AI may be the key to treating cancer, Israeli scientists say. Here's how

The team developed a set of rules to be followed in problem-solving operations; it will make it possible for physicians to provide personalized treatment for these mutation carriers.

Artificial intelligence (photo credit: PIXABAY/WIKIMEDIA)
Artificial intelligence
(photo credit: PIXABAY/WIKIMEDIA)

An artificial-intelligence algorithm to identify a group of “point mutations” that cause cancer in TP53 – a gene involved in about half of all cancerous tumors – has been developed for the first time in the world by a group of researchers at Hadassah-University Medical Center in Jerusalem. Their discovery has aroused much interest among doctors and scientists around the world.

A point mutation occurs in a genome when a single base pair is added, deleted or changed. While most point mutations are benign, they can also have various functional consequences, including changes in gene expression or alterations in encoded proteins.

The team, led by Dr. Shai Rosenberg, developed a set of rules to be followed in problem-solving operations that will make it possible for physicians to provide personalized treatment for these mutation carriers.

The significant breakthrough in cancer research could undoubtedly serve as a platform for the development of personalized treatment for carriers of such mutations and successfully fight the cancer from which they suffer, the team said.

“This is excellent news for the world and cancer research...We are proud to be part of such a significant breakthrough.”

Dr. Shai Rosenberg

The initial and vital development was published in the prestigious journal Briefings in Bioinformatics under the title “TP53_PROF: a machine-learning model to predict impact of missense mutations in TP53.” The article received the second-highest number of views in the journal’s history, and its influence is reverberating around the world.

Rosenberg is a specialist in neurology and neuro-oncology and director of the Laboratory for Computational Biology of Cancer at the Sharett Institute of Oncology at the Ein Kerem medical center.

How does cancer develop?

When certain changes occur in human cells, they are likely to become cancer cells, he said.

“Each of us carries a gene called TP53, whose function is to protect the normal cells of the body by correcting genetic changes,” Rosenberg said. “When too many changes occur, the gene causes a planned ‘suicide’ of the cell, thus preventing the cell from becoming cancerous. A genetic change in the TP53 gene damages the body’s defense mechanism and causes cancer, and indeed this mechanism is prevalent and appears in half of all tumors. It is considered the most important gene in cancer biology.”

“Today, we can already say that carriers of a mutation in the TP53 gene are at increased risk of developing cancer at an early age,” he said. “In the TP53 gene, there are a possible 2,314 different point mutations, some of which cause impairment of gene function and cancer, and some of which do not affect the gene at all and therefore have no medical significance.”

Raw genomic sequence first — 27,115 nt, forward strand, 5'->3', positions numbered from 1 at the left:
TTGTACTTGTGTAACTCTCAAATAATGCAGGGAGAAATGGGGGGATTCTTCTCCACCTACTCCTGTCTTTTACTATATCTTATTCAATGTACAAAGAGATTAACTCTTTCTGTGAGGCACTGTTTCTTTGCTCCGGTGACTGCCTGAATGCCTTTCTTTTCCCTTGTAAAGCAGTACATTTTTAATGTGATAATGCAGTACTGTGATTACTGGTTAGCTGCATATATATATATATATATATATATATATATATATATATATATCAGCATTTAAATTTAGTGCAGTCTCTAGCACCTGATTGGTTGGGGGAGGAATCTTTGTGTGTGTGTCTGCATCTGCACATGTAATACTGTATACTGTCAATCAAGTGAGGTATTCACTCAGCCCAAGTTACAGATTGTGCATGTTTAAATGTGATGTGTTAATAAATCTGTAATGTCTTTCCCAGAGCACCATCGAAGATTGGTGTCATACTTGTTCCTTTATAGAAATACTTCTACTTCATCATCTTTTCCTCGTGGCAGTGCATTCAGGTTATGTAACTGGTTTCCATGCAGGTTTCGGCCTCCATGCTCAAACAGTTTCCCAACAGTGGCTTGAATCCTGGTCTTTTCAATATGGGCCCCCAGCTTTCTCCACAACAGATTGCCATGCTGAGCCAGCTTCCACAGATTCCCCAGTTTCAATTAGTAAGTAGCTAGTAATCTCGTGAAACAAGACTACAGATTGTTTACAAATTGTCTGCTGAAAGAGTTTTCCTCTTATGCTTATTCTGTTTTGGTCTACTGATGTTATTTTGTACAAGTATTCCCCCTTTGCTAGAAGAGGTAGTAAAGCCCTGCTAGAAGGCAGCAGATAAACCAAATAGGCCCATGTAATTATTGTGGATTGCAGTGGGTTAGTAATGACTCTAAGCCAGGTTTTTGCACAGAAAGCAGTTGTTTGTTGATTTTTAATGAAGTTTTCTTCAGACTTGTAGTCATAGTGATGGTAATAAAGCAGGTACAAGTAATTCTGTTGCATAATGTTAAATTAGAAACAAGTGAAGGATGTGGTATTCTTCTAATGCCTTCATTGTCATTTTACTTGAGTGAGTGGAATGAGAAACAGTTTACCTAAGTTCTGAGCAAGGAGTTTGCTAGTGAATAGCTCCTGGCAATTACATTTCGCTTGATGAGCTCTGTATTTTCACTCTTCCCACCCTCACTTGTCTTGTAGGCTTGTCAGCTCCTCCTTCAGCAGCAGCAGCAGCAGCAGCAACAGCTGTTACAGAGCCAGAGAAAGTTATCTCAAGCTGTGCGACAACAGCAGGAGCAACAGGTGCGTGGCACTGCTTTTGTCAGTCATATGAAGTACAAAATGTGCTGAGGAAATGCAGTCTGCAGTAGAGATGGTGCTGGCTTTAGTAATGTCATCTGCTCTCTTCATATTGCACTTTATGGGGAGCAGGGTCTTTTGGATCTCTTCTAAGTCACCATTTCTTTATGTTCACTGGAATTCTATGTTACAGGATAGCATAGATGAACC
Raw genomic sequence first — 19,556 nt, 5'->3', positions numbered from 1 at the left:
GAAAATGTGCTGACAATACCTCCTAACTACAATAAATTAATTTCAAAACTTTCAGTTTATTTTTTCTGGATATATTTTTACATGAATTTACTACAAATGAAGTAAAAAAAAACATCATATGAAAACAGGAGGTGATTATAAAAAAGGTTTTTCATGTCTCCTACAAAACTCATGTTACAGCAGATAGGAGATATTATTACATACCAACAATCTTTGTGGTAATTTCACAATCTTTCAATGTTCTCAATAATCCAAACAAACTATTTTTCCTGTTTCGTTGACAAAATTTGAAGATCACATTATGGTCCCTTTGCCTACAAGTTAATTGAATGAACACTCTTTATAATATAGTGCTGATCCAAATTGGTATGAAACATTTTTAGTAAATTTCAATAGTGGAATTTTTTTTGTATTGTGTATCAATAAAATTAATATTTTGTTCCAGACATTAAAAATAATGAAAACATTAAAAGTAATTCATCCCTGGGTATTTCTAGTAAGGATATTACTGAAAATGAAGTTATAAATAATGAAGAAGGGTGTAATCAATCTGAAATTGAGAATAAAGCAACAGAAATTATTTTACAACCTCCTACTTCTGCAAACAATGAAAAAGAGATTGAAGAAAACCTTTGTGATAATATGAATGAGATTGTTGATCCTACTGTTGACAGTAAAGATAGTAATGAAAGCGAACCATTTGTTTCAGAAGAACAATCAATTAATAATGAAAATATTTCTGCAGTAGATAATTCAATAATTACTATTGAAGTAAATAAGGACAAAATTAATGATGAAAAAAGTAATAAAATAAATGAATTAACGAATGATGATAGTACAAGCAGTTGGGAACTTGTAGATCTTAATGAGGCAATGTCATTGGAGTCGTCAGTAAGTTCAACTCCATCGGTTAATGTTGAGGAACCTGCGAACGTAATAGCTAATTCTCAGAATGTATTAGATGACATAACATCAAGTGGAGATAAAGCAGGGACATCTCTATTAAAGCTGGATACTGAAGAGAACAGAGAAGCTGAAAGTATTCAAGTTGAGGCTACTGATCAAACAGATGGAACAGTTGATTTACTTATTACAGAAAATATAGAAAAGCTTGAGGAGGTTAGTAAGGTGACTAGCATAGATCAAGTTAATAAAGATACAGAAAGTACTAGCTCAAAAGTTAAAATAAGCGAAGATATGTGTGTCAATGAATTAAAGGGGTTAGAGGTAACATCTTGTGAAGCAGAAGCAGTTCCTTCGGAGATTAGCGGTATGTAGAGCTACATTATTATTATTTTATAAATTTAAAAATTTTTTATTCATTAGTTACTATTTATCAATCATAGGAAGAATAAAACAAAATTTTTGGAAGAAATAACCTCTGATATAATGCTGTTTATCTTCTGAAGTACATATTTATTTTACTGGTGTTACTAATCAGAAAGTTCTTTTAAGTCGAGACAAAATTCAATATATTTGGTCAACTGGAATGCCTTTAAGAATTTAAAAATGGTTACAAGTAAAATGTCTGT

“Clinicians around the world have information about fewer than 10% of the possible mutations of the gene, so carriers of these mutations are in grave uncertainty. Are they at risk for cancer? Do they need to do tests for early detection? Should they give birth in vitro to prevent the mutation from being passed on to their offspring?

“After much work with the best scientists and physicians at Hadassah, they developed the method to identify in the gene a large group of mutations that cause cancer and a large group of neutral mutations that do not cause cancer,” Rosenberg said.

His research group consisted of Gil Ben-Cohen and other students from the Faculties of Medicine and Computer Science from the Sagol Program for Computational Medicine at the Hebrew University of Jerusalem. Together with Prof. Thierry Soussi of Sorbonne University in France, who is a world-renowned researcher in the study of the TP53 gene, they developed the algorithm at Hadassah.

After the discovery, the team used machine-learning methods to train an artificial-intelligence algorithm that learns from these mutations and creates a predictive model applied to all 2,314 possible mutations. This model classifies the mutations as cancer-causing or neutral. The model they created has a high accuracy of 96.5%, allowing for testing on patients and eventual treatment.

“This is excellent news for the world and cancer research,” Rosenberg said. “There is still no approved drug for this gene as the drugs are in clinical trials. Once we can identify the mutations that damage the gene and end up in cancer, we will be able to effectively prescribe such drugs to the right people.

“In addition, in chronic lymphoid leukemia, for example, accurate identification of the mutations in the gene influences the treatment decision. The more we know about the basis of the disease, the better we can adapt the treatment to the patient. We are proud to be part of such a significant breakthrough.”